Biomass in context
An overview of the factors affecting Biomass availability in South Africa
Authors: Hayden Wilson
The availability and type of feedstock that is available for BioEnergy production in South Africa is determined by a number of factors, such as: climate, soil, land use practice and population density (Hugo, 2015). Volume of available feedstock varies temporally, with certain feedstocks following a cycle that is determined by seasonality while the availability of other feedstocks such as agricultural and forestry residues vary according to the management objectives of the activities that produce the feedstock. This document provides an overview of the factors that determine the availability of the BioEnergy feedstocks in South Africa that were assessed as part of the BioEnergy Atlas Project.
Biomass production in South Africa largely follows a climatic gradient primarily driven by rainfall, with the highest biomass production occurring within the eastern regions of the country or in close proximity to the coastline.
Within the content of the BioEnergy Atlas, productivity is described as the rate at which biomass is produced. There are two basic types of productivity: gross and net.
Gross primary productivity, or GPP, is a measure of the total amount of carbon captured by plants as a result of photosynthesis (Amthor and Baldocchi, 2001)
Net primary productivity, or NPP, is the difference between gross primary productivity and amount of carbon released back into the atmosphere as a result of Cellular respiration. NPP can this be used as a rate at which energy is stored as biomass by plants or other primary producers and made available to the consumers in the ecosystem (Schultze, 2007).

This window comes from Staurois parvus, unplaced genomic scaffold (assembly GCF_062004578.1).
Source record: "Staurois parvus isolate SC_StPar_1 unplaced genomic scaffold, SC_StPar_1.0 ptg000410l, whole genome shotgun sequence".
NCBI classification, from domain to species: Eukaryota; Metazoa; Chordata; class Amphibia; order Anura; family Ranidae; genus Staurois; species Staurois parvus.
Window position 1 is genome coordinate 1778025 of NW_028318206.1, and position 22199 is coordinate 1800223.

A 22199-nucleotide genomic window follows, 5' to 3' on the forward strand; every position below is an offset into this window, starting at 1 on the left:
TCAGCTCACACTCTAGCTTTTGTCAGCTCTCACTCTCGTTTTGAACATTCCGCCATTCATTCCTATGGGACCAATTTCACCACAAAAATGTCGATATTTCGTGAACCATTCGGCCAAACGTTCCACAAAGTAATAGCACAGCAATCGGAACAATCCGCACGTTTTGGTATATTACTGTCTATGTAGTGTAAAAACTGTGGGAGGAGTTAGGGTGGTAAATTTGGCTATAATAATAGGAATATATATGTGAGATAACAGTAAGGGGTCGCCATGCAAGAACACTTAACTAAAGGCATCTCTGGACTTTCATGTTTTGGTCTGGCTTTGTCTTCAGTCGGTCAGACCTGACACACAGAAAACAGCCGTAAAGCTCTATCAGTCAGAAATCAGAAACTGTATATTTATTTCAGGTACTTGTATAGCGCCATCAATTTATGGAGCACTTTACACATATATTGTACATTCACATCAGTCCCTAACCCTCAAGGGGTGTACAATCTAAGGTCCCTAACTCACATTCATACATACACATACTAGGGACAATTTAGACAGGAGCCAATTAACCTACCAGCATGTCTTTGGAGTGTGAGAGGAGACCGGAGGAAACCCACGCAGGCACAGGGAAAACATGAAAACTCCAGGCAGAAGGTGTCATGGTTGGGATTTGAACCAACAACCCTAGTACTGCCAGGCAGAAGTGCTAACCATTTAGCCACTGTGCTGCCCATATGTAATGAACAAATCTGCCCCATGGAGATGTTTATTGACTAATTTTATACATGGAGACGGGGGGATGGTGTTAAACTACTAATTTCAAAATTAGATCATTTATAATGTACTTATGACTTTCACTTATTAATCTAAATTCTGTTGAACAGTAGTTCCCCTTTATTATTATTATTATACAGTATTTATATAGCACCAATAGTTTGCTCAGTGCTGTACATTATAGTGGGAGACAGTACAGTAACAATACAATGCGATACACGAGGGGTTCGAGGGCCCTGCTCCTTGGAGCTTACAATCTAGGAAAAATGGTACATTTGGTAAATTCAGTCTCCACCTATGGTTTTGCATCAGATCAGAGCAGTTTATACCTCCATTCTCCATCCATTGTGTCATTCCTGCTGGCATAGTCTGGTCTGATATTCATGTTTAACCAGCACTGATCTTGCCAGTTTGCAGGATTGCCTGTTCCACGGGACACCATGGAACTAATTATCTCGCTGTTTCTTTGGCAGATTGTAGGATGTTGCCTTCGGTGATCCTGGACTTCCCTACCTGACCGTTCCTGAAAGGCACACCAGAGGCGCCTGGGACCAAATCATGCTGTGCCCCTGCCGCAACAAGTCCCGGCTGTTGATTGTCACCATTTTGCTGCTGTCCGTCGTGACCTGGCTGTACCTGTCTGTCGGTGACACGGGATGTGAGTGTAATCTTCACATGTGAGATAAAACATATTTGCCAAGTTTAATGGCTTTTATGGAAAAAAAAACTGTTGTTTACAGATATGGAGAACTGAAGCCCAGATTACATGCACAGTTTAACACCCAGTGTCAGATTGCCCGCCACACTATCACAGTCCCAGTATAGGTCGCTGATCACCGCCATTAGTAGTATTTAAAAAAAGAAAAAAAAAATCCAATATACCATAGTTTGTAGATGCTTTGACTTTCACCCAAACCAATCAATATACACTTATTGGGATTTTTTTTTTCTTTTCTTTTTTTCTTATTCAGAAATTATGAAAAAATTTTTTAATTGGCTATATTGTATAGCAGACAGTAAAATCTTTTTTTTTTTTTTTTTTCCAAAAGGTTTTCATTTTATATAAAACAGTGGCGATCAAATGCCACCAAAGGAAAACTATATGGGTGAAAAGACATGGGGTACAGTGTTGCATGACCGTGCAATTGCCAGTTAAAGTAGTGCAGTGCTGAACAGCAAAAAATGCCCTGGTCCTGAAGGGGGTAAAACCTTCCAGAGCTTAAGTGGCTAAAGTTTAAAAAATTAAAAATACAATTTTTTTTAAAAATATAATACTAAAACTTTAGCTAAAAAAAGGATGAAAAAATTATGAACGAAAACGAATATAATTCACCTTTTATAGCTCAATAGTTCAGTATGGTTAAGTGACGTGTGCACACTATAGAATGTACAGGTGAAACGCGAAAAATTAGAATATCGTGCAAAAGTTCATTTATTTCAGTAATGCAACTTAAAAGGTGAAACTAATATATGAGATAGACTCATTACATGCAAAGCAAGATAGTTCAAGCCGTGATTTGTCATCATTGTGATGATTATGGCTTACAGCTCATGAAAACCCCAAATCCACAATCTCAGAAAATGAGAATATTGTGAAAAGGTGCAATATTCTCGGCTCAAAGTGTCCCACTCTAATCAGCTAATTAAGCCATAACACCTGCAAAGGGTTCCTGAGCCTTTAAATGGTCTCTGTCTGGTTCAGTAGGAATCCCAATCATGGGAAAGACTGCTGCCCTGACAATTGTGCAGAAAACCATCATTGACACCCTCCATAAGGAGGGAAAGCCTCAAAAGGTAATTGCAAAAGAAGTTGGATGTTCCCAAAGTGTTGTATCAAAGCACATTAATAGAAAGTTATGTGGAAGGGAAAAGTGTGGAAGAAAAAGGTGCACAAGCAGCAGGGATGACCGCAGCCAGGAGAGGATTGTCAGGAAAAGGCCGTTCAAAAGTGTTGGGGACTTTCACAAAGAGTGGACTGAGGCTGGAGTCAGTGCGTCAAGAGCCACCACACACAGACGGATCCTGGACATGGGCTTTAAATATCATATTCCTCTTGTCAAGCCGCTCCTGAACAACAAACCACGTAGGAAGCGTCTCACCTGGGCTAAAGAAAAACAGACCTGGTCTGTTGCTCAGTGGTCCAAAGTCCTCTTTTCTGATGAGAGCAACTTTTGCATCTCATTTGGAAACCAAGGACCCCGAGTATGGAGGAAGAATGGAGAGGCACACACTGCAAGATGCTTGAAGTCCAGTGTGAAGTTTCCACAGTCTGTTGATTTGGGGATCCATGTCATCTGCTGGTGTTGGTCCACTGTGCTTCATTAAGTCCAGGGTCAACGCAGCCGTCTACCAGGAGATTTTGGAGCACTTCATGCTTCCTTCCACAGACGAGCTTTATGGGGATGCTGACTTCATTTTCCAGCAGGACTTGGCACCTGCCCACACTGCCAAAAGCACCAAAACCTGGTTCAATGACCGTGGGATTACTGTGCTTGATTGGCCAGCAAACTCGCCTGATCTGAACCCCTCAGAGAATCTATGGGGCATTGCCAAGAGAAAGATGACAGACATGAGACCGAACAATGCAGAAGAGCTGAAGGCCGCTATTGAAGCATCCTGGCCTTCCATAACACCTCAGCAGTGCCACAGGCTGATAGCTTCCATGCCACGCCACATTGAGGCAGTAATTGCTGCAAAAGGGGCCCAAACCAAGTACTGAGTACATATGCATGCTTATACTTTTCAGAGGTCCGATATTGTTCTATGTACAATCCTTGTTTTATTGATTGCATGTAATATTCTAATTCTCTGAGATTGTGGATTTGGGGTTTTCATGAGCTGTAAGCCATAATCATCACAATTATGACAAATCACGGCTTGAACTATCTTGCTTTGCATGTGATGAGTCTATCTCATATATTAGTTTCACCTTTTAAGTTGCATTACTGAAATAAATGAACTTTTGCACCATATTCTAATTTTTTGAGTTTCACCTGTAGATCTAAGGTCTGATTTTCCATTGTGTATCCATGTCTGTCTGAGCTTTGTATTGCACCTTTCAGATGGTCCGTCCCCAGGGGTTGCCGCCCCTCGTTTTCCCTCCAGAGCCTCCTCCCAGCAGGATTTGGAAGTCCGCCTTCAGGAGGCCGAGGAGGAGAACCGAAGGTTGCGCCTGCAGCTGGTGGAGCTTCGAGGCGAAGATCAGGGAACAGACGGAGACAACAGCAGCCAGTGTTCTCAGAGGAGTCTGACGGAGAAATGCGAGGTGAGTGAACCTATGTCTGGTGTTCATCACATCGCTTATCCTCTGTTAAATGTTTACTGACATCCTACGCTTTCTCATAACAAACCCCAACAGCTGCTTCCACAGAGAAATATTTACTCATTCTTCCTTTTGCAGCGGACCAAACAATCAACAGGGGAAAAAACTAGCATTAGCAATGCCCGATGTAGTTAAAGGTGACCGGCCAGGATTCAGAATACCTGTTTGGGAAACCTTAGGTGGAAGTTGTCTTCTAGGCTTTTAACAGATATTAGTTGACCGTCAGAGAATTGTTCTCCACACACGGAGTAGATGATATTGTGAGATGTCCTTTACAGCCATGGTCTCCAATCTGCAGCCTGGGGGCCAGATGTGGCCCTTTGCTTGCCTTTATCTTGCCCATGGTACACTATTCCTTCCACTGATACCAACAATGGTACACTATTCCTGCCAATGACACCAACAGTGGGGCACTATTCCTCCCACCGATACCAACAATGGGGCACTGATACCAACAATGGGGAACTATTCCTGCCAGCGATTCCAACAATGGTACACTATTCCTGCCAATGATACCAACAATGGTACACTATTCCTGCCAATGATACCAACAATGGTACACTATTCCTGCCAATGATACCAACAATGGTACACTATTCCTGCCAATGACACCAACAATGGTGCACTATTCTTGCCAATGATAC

Net Primary Productivity (Schultze, 2007) is viewed as a raw potential or baseline for biomass production, and this is extensively modified by land use. Hence, the local soil types, current land cover, extent of degradation, and improved yields due to intensive agriculture all play a role in modifying the baseline NPP.
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South Africa is located on the southern tip of Africa (between latitudes 22° and 35°S, and longitudes 16° and 33°E) and is bordered by the Atlantic Ocean on the west and Indian Ocean on the south and east. It encompasses a coastline of 2 798 km and has a surface area of 1 219 602 km2, making South Africa the 25th largest country in the world.
South Africa generally experiences temperate conditions throughout the year, due to its subtropical location, but the moderating effect of the Atlantic and Indian Oceans, and its varied topography result in a great variety of climatic zones, ranging from the dry north-western to the wet eastern regions of the country. Most of South Africa is semi-arid and water stressed, with an average rainfall of about 450 mm, which is approximately 60% of the world average (Schulze 2008). Its precipitation is highly variable with an uneven spatial distribution and seasonality of rainfall. The eastern and southern parts of the country receive significantly more rain than the northern and western regions. While most of the country is generally a summer-rainfall region, the extreme southwest has a Mediterranean climate characterized by marked aridity during summer months. The rainfall in this region occurs predominantly during the winter period (Tyson and Preston-Whyte 2000).
The coldest days occur in June to August (winter), with the southern and western parts of the country experiencing the lowest temperatures. The warmest areas are the coastal areas of KwaZulu-Natal, the Lowveld of KwaZulu-Natal and Mpumalanga, the Limpopo valley and the interior of the Northern Cape. The warm Agulhas current on the Indain ocean side causes the eastern coastal areas to have a warm and humid climate, whilst the cold Benguela current along the Atlantic west coast contributes to the arid climate and lower temperatures of this region (Tyson and Preston-Whyte 2000). A detailed overview of the climate of South Africa an be found in (Walker 1990, Tyson and Preston-Whyte 2000, etc.,). Due to the variations in precipitation, primary productivity varies considerably both spatially and temporally